The funding announced late Wednesday by the ministries of Indigenous services, northern affairs and economic development will go toward food support, personal protective equipment and other essential needs during the territory-wide lockdown imposed last week.
Over $2 million of the funding will also help support remote education needs, including expanding broadband internet access through the territory.
“COVID-19 has hit the Kivalliq region quickly and is testing our limited resources and capacity,” Nunavut Premier Joe Savikataaq said in a statement.
“(The federal government’s) immediate financial assistance in response to the outbreak, and their swift action to provide support where we need it, is truly appreciated.”
Nunavut was the only jurisdiction in Canada without any local COVID-19 cases until the beginning of November, but infections have snowballed quickly since then. Eleven new cases Wednesday brought the territory’s total to 155, only two of which have recovered.
Lawmakers and health experts say overcrowded housing, food insecurity and high unemployment have led to the rapid rise of coronavirus cases, which are now nearly three times the combined totals for northern neighbours Yukon and Northwest Territories.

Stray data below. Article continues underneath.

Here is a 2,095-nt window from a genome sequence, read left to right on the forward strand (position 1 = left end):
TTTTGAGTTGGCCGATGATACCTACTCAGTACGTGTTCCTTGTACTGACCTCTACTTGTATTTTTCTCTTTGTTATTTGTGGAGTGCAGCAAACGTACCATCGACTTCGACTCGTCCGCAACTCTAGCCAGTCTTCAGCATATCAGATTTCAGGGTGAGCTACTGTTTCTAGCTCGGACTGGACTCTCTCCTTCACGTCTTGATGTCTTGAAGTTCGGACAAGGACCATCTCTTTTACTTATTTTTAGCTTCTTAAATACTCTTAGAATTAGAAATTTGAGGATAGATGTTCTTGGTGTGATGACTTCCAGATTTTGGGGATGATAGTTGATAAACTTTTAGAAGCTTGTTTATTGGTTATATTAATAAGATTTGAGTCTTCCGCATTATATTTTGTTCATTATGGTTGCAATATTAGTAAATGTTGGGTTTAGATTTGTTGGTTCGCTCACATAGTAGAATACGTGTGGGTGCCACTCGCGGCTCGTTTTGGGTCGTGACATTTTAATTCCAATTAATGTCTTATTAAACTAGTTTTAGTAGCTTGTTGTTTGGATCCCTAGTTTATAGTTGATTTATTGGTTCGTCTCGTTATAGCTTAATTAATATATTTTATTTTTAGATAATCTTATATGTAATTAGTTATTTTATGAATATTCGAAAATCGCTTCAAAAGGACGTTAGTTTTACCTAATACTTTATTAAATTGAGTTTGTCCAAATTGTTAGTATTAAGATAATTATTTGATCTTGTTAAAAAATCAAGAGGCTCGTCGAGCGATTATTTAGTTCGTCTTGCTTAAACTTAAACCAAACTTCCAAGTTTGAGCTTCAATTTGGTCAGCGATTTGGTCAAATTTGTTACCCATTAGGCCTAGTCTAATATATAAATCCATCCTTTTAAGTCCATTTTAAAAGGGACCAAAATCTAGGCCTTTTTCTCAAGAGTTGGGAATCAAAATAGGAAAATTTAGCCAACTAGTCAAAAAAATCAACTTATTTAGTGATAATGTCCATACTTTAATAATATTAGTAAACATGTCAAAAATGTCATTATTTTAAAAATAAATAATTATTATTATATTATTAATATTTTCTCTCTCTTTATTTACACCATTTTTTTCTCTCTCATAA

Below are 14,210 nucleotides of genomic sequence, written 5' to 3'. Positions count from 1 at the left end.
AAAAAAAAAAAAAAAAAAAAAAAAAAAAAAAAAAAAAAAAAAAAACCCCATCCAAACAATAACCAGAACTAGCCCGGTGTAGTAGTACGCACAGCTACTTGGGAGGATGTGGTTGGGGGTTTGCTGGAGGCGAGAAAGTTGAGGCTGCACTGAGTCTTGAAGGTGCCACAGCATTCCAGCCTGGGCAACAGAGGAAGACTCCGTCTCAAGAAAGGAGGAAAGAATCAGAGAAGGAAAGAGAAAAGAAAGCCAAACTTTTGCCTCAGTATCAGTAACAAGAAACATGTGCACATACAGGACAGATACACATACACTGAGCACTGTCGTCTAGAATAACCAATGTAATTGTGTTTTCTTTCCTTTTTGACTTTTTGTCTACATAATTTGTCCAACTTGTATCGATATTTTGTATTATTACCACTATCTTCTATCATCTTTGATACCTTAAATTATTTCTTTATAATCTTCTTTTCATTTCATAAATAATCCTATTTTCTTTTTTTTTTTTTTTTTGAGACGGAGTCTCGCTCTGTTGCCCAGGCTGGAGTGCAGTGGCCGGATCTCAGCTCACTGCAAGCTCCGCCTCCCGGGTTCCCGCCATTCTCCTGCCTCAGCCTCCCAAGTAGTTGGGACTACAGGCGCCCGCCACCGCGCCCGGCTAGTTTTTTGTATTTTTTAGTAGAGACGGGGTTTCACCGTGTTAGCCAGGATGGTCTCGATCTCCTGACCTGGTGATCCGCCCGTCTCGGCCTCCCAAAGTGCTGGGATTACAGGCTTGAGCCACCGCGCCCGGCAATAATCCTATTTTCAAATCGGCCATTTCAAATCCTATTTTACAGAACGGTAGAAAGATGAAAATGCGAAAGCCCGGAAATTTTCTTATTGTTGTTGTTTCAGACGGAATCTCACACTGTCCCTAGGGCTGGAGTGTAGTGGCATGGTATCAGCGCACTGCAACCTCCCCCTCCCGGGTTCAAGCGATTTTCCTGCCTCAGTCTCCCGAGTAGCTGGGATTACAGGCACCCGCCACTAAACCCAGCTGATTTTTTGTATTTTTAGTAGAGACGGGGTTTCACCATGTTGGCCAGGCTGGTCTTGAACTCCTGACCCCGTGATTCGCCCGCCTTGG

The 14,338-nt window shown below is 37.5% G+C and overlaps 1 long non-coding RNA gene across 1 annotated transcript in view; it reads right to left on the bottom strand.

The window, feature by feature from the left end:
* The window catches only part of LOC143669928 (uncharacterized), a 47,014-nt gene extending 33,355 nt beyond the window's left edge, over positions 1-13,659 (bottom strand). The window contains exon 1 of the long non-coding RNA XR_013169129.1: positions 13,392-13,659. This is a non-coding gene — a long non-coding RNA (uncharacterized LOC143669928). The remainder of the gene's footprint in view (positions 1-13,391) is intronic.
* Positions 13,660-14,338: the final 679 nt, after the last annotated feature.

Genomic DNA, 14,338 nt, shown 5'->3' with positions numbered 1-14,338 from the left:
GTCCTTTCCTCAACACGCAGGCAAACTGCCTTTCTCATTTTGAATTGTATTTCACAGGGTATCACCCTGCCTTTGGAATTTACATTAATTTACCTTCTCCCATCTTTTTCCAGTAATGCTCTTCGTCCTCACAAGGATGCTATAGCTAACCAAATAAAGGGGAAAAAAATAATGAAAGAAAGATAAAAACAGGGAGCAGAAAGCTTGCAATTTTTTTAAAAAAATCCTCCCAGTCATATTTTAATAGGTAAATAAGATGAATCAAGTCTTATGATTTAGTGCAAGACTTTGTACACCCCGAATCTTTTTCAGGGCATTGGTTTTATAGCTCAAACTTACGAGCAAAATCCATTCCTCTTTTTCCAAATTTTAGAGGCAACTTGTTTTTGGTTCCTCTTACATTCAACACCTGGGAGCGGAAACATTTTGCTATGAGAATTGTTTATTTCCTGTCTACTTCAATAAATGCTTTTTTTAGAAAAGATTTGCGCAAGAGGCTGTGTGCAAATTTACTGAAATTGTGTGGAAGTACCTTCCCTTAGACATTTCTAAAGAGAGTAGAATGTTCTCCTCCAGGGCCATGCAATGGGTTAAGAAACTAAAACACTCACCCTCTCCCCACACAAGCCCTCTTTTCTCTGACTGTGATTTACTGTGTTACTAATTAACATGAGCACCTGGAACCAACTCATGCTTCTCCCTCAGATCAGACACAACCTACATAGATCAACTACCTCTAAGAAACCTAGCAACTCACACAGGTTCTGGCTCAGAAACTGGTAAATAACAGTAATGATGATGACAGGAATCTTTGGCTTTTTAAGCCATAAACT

Statistics Canada says 57 per cent of people living in Nunavut are food insecure. Nunavut Housing Corp. figures show 56 per cent of Nunavut Inuit also live in overcrowded homes.
“We recognize that Nunavut has unique needs,” Indigenous Services Minister Marc Miller said in a statement.
“We are actively working with the territorial government, Inuit leaders and other partners to ensure necessary resources are in place to support affected communities, and combat the spread of COVID-19.”
The largest investment within the funding to the territory is $6.5 million for municipal services like water and sewage, transportation of food and medical supplies, and additional medical personnel.
Eight-million dollars will go to Nunavut Tunngavik Incorporated and the Kivallliq Inuit Association for food and supply hampers, along with land initiatives like food harvesting.
The lockdown that went into effect on Nov. 18 shuttered all schools and non-essential businesses throughout the territory. The hospital in Iqaluit and community health centres are taking patients only by appointment or in an emergency.
The lockdown was ordered after the number of COVID-19 cases started rising in the Kivalliq region on the western side of Hudson Bay.
Nunavut went through a similar shutdown in the spring as the pandemic first swept across the country, but restrictions were lifted because there were no cases.
Dr. Michael Patterson, Nunavut’s chief public health officer, says this second round of restrictions is likely to be lifted in regions with no cases of COVID-19 as of Dec. 2.
—With files from the Canadian Press